Cortez Kennedy spent the past few offseasons waiting for the phone to ring, hoping he’d been inducted into the Pro Football Hall of Fame. Calls came, but not with the good news. The call didn’t come this time around either, but Kennedy did learn on television this past weekend that he had been selected as one of the six gridiron greats that would be enshrined in Canton later in 2012.
Kennedy was drafted by the Seattle Seahawks with the third overall pick in the 1990 NFL Draft and never left the city during his 11-year career. The defensive tackle piled up 668 tackles, 58 of them sacks.
Cortez Kennedy joined KJR in Seattle with Mitch in the Morning to discuss his reaction to learning that he was going to be inducted into the Hall of Fame in 2012, being happy for Seattle fans, on playing his whole career in Seattle and what his mindset was when he first realized that Seattle would be his one and only home as an NFL player, the upcoming speech, why he went to the University of Miami, and when he realized he would be a great player.
Some guys like to try to downplay the Hall of Fame. You’ve been pretty excited:
“The last three years I didn’t think I’d have a chance, but last year, I was like, ‘Well, I might have a chance.’ … I started getting nervous. Then, if [not getting in] was the the worst thing I’d have to deal with, I’d be OK, but I did want to get in because you look at the guys I played with — John Randle, Randall McDaniel, Bruce Matthews — all those guys I played with in the Pro Bowl, I said, hopefully one day I get that chance. When I saw it on TV Saturday that I’d be an enshrinee, I was like, ‘Oh my goodness.'”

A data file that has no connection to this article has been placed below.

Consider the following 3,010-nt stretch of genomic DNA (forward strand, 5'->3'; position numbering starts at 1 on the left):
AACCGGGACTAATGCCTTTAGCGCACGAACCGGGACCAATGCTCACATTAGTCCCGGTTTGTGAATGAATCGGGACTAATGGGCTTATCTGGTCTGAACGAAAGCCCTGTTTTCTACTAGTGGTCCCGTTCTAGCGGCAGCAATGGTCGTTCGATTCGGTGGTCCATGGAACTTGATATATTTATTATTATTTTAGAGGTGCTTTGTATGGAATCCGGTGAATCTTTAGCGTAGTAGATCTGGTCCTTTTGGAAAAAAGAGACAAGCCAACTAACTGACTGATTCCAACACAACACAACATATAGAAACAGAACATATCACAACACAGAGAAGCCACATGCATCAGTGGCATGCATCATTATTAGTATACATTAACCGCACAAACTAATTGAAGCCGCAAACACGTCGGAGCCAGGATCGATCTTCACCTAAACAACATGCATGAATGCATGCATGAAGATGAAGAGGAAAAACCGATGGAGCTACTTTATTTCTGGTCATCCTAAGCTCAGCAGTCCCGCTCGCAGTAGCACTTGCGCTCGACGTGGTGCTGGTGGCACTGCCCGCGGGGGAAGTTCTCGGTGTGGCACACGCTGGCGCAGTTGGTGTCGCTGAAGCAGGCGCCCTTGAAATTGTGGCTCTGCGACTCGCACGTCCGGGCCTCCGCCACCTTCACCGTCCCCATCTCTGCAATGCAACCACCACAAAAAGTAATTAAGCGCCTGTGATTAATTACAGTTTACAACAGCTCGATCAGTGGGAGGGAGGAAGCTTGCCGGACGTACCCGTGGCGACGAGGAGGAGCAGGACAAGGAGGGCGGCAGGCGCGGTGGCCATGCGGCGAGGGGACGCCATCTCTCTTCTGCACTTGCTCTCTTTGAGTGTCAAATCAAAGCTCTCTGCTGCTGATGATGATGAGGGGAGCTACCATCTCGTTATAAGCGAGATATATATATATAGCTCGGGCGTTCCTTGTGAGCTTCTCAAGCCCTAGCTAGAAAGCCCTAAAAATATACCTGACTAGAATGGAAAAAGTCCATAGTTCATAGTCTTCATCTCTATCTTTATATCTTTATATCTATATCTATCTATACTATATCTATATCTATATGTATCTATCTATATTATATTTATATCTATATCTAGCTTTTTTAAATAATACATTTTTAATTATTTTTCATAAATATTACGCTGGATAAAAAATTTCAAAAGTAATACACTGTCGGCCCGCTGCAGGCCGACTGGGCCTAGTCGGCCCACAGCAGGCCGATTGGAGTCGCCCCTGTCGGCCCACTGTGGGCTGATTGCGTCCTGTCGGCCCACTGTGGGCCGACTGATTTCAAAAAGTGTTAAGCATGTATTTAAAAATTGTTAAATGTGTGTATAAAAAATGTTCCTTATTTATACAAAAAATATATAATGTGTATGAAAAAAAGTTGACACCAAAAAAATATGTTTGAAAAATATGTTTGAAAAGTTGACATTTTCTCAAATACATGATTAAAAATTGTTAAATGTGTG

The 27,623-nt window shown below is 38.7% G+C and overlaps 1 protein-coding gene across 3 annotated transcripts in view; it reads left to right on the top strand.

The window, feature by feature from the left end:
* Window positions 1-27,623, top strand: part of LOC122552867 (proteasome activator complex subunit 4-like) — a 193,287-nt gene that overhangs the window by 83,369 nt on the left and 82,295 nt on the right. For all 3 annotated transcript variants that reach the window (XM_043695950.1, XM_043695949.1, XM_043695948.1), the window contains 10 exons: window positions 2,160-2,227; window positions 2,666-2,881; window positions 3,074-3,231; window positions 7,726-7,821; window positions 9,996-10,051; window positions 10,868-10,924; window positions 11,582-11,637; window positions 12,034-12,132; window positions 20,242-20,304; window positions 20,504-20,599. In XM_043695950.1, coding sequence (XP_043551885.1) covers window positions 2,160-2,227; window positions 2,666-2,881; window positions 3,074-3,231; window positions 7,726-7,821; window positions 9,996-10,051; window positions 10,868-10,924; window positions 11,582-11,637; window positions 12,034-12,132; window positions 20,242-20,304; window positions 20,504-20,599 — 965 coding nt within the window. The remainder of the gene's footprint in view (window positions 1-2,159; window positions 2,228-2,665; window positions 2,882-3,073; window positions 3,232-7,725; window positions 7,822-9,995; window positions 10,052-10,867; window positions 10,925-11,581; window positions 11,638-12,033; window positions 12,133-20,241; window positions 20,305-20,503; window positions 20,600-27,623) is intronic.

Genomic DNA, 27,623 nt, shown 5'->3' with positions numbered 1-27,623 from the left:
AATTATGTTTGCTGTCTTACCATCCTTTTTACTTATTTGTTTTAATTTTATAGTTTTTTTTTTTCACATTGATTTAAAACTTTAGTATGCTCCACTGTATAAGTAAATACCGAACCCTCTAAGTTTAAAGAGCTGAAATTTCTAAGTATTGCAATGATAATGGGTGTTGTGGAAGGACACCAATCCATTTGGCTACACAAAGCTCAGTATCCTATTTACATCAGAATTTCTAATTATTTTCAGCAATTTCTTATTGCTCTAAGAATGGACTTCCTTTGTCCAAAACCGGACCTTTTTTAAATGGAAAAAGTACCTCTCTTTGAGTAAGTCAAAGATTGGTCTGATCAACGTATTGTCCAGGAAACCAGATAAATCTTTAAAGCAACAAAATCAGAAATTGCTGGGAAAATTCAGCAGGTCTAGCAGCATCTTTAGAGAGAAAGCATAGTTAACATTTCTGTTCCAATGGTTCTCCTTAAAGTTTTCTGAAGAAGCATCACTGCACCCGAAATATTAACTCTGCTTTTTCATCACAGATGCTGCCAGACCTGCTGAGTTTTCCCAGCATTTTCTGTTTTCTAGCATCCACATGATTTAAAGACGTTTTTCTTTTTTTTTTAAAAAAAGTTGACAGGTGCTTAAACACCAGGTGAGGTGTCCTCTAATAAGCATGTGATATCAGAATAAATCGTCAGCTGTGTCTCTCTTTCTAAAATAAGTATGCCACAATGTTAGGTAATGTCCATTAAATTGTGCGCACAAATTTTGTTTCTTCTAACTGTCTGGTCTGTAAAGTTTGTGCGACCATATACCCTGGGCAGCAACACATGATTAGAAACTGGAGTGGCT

On being happy for Seattle fans:
“I’m very happy for the Seahawks fans. That decade that we lost, probably under .500 … the Seahawks fans had to endure so much and I’m so proud of them and the Seahawks organization that we have a second person in the Hall of Fame.”
What do you remember feeling when you realized your career was taking you to Seattle?:
“I knew Brian Blades, so I knew he was playing up there and he used to come back and work out at the University of Miami. … The whole city embraced me when I was there.”
Are you nervous about the speech?:
“Everybody’s been calling me to do this and do that. I said, I’m going to take the week off. I don’t worry about no speech, I don’t worry about who to invite. I’m just going to enjoy the moment.”
How did you find your way to the University of Miami?:
“You get a guy like Jimmy Johnson. When I went on my recruiting trip, they were playing for the national championship. So do I want to go to Arkansas, Memphis State or the University of Miami? I said, I’ve got to go to the University of Miami. They’re playing for the national championship and one day I’ll have a chance to play for the national championship. The first year I was there, we were close. … The next year we won the national championship in ’89, so it worked out.”
When did you realize you were going to be a great football player?:
“I knew I was special when Randy Shannon … used to stay in my apartment and watched the refrigerator so I wouldn’t get up and eat late at night, would get up early in the morning at the University of Miami, working out three times a day, not eating that much, drinking a lot of water. Randy, he’d play a lot of mind games with me and he was there for me. He taught me how to work. … We’re running 110-yard sprints and Coach Johnson liked to play mind games. He’d say, ‘Cortez didn’t make it. We’ve got to run another one.’ You don’t want the guys pissed off at you so I said, ‘Randy, I didn’t make it.’ He said, ‘Cortez, don’t worry about it. Coach Johnson’s trying to play mind games with you so you can quit.’ I never did quit.”